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The Boy who Harnessed the Wind

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Brand new black hardcover book with blank cover – insert your own design

This section of the newsletter is aimed at getting us up from the daily grind of our work. Consider it like climbing a mountain and inhaling the fresh air at the top while appreciating the view below. Once in while we all need to get perspective and this is what this section aims to do.

Below is an excerpt from The Boy who Harnessed the Wind written by William Kamkwamba and Bryan Miller.

The syposis is that William Kamkwamba was born in Malawi, a country where magic ruled, modern science was a mystery, hunger and drought were a daily reality, and hope and opportunity were hard to find. Faced with crippling adversity and unable to afford the tuition to pursue his passion for science at school, William had a „crazy‟ idea.

With only a few old text books and incredible determination, William constructed a crude windmill. This unlikely contraption would prove to be the small miracle that would eventually bring electricity and water to William‟s village, changing the community and transforming the lives of those around him. Gilbery and Geooffrey showed up around seven the next morning. The windmill‟s frame weighed about ninety pounds, and I knew the only way we would get it to the top was to use some kind of rope and pulley. I didn‟t have a strong enough rope, so I used my mother‟s thick clothesline wire instead. Detaching the clothesline from the posts, we then fastened it to the windmill‟s bamboo handle.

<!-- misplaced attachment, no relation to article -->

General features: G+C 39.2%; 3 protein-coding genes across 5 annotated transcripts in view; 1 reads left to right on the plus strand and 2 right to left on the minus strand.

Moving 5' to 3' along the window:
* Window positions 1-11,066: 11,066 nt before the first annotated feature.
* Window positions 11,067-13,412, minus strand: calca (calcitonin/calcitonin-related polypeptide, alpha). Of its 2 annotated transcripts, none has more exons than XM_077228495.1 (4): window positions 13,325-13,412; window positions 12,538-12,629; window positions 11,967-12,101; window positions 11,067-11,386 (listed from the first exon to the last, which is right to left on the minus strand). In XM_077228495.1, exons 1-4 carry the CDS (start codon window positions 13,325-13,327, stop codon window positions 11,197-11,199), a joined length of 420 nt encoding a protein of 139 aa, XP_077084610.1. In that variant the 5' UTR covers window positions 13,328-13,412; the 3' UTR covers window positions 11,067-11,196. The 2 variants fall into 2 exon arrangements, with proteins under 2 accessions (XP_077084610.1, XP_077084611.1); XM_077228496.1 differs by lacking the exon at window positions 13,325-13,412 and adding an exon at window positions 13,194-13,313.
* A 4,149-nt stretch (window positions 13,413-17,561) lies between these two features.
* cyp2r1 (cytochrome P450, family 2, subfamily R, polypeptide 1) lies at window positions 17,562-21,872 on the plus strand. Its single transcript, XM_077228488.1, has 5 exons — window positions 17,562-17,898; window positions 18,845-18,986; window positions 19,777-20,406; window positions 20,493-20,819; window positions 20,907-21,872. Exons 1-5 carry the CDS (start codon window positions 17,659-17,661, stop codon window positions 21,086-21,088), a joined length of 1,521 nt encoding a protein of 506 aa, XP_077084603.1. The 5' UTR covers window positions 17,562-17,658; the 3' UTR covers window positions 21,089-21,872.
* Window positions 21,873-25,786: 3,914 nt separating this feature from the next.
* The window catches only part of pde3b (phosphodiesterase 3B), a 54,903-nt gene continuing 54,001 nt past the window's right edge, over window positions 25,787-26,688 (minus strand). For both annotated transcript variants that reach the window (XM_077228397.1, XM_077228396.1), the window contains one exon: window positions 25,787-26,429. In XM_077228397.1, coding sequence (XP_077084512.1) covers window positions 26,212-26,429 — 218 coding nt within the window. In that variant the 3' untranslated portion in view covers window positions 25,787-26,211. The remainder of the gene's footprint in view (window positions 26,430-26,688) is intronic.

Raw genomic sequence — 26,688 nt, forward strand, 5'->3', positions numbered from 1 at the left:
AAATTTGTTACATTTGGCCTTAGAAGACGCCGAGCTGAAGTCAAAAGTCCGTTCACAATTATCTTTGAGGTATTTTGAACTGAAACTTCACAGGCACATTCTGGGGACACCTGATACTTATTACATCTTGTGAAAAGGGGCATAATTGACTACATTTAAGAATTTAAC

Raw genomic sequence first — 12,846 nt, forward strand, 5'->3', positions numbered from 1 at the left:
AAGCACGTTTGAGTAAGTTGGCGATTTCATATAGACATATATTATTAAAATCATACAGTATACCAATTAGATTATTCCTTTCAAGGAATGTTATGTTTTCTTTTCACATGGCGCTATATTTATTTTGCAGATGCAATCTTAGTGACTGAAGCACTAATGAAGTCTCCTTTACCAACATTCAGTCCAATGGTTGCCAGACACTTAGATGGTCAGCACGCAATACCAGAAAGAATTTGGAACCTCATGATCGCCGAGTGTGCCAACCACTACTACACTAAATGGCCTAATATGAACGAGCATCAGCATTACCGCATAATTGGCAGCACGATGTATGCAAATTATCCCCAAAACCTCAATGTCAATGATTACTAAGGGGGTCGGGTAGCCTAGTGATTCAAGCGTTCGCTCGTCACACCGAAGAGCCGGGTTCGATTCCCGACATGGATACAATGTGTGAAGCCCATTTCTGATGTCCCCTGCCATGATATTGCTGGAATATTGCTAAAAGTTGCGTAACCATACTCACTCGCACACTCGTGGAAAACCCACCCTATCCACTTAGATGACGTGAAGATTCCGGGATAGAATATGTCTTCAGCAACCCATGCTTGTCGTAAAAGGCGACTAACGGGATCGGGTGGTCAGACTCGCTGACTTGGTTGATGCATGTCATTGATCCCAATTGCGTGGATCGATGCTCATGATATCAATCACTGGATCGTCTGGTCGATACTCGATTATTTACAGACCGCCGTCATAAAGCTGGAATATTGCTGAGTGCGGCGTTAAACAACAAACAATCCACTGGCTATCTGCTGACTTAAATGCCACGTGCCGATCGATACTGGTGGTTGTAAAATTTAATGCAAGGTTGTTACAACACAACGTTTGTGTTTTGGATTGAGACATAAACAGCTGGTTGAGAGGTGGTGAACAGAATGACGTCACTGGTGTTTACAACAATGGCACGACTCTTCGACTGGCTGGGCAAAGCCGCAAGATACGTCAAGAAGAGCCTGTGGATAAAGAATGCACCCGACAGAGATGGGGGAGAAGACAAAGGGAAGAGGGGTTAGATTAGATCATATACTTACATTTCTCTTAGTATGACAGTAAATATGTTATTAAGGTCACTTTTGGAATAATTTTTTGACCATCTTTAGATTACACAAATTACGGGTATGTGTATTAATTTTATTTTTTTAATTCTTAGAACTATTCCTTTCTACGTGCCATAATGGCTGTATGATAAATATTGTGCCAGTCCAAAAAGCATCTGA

Taking the other end, I climbed the tower and hooked the wire over the top rung, then dropped it down to Gilbert. Geoffrery stood below on the middle rungs to guide the machine as it went up. Standing there, I could see across the top of the acacia tree to where the patchwork fields joined the highlands.

“Okay, Gilbert,” I yelled. “Bring it up!”

Carefully, he began pulling the wire. First the windmill‟s handle lifted slowly, then the frame rose and wobbled into the air.

“Easy now!”

The three of us pulled at the wire with all our strength.

“Come on, guys,” I shouted, „let me see your muscles!”

“I‟m pulling all I can!”Gilbert said, straining with the clothesline.

“Don‟t let it slip Geoffrey.”

“You do your job and I‟ll do mine!” he replied.

Little by little, the windmill made its way up the tower. With each pull, t swung slightly and

banged its cumbersome blades against the tower‟s wood frame. A couple of times it got

tuck on the tower rungs, and Geoffrey had to knock it loose.

“Don‟t let the blades break!”

“I got it!”